It is well known that fish communicate by gesture and motion, as in the highly regimented synchronized swimming of schools of fish.
Some kinds of fish also release chemicals that can be sensed by smell or taste. In 2011, a scientist in New Zealand suggested that what might be called fish vocalization has a role, at least in some ocean fish.
In the widely publicized work, done for his doctoral thesis at the University of Auckland, Shahriman Ghazali recorded reef fish in the wild and in captivity, and found two dominant vocalizations, the croak and the purr, in choruses that lasted up to three hours, as well as a previously undescribed popping sound.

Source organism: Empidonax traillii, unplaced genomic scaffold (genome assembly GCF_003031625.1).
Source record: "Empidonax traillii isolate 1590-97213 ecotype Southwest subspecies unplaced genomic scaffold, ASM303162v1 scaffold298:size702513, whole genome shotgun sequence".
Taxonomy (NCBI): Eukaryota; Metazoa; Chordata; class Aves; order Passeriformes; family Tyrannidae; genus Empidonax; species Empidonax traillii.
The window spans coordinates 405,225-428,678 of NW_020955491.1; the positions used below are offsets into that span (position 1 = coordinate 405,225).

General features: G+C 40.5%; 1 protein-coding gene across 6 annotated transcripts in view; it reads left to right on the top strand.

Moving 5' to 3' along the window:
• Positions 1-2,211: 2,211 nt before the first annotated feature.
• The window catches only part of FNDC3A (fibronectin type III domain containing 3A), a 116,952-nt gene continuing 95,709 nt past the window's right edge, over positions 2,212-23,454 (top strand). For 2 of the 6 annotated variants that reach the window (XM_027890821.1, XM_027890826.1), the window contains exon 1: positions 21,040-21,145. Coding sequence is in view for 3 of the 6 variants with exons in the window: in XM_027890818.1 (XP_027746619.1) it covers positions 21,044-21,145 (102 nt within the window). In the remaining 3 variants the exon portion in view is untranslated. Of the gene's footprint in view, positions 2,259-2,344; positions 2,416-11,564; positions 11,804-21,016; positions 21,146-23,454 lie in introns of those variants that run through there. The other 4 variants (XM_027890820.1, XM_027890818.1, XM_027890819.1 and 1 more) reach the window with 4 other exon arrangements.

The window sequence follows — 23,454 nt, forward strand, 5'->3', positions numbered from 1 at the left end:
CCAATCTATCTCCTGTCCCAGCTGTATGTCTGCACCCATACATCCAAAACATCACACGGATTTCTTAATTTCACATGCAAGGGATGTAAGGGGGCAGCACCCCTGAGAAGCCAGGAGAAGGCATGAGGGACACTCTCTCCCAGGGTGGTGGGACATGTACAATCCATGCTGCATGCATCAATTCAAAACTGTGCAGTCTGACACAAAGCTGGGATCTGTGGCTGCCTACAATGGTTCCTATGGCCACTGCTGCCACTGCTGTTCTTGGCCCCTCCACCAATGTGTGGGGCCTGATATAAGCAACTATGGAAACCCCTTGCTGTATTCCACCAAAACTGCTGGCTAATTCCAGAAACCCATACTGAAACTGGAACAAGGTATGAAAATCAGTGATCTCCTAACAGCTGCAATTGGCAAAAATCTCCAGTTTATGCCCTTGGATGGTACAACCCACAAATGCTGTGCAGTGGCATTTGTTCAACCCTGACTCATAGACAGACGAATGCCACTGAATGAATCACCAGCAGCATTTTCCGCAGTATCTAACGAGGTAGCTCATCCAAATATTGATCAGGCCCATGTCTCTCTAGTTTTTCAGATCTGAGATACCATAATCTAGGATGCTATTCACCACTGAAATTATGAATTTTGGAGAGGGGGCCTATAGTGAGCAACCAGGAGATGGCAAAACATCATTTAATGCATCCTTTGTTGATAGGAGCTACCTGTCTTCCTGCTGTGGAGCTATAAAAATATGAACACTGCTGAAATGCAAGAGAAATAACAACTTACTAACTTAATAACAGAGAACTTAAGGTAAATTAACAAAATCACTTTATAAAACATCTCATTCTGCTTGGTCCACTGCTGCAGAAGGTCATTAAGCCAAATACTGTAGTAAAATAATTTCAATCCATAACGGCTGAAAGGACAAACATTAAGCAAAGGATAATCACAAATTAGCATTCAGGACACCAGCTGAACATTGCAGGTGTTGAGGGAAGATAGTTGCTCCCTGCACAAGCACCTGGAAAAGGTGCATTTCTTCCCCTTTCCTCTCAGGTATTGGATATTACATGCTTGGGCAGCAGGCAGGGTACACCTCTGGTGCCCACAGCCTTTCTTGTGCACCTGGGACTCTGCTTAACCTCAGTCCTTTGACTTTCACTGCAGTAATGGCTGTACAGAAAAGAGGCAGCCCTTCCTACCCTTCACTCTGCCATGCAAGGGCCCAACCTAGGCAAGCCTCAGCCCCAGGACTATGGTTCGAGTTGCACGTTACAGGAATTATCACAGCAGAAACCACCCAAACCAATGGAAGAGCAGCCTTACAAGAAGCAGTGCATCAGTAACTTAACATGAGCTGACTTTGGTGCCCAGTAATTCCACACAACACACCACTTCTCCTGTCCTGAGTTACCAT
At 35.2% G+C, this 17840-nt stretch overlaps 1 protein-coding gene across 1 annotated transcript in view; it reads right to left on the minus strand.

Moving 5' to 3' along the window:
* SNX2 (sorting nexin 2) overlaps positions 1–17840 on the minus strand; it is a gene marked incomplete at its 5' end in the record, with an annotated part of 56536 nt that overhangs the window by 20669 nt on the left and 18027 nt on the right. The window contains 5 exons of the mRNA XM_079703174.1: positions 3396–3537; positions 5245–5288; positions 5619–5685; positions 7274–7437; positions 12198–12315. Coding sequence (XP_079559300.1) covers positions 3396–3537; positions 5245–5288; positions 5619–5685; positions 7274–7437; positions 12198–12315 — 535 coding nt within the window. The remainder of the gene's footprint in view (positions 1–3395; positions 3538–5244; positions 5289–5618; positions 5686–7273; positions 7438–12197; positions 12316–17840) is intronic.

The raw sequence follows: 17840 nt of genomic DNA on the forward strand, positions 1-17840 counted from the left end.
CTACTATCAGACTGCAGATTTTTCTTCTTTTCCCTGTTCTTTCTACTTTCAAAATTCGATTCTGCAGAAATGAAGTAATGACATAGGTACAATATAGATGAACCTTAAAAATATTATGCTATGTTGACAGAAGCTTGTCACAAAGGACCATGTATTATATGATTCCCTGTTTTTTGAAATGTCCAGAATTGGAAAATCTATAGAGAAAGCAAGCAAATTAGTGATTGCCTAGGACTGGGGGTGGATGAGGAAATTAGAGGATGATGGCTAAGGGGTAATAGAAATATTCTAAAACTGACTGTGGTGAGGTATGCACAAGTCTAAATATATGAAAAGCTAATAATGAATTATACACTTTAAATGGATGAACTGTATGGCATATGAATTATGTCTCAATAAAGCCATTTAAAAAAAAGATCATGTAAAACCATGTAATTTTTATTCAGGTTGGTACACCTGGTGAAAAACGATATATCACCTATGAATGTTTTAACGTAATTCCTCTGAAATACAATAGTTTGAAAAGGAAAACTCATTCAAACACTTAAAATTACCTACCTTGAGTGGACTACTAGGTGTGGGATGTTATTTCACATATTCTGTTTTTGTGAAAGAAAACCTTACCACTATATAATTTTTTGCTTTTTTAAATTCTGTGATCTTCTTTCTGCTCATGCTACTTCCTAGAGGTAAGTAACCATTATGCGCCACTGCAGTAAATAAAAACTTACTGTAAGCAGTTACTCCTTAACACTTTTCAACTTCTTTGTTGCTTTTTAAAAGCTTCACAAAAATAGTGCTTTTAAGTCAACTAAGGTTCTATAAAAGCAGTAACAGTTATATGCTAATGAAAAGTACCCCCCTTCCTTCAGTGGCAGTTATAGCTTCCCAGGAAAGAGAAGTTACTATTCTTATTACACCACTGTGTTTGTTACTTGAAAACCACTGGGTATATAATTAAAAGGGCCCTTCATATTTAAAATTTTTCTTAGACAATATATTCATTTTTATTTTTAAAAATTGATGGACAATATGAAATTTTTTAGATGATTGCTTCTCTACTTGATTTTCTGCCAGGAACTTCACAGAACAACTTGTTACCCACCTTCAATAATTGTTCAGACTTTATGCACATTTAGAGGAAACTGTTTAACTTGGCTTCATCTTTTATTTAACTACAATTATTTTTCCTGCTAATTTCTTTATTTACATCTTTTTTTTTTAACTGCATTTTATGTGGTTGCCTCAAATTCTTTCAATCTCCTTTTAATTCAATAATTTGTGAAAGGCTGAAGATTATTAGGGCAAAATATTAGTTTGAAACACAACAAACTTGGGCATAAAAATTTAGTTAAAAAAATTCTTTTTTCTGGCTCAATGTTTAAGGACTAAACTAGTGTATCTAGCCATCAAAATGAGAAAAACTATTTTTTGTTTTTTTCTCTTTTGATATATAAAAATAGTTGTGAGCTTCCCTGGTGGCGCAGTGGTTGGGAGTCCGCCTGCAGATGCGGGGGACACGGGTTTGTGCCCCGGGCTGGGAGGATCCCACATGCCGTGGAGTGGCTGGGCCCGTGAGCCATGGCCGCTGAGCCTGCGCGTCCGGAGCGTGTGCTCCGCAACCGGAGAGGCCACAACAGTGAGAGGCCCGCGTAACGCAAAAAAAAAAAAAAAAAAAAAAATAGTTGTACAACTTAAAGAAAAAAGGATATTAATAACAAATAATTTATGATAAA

The sounds of one species recorded in captivity — the bigeye, or Pempheris adspersa — carried 100 feet or more, and the researcher suggested it could be used to keep a group of fish together during nocturnal foraging. Another species, the bluefin gurnard, or Chelidonichthys kumu, was also very noisy, he found.
“Vocalization” is a bit of a misnomer, as the sounds these fish make are produced by contracting and vibrating the swim bladder, not by using the mouth. email@example.com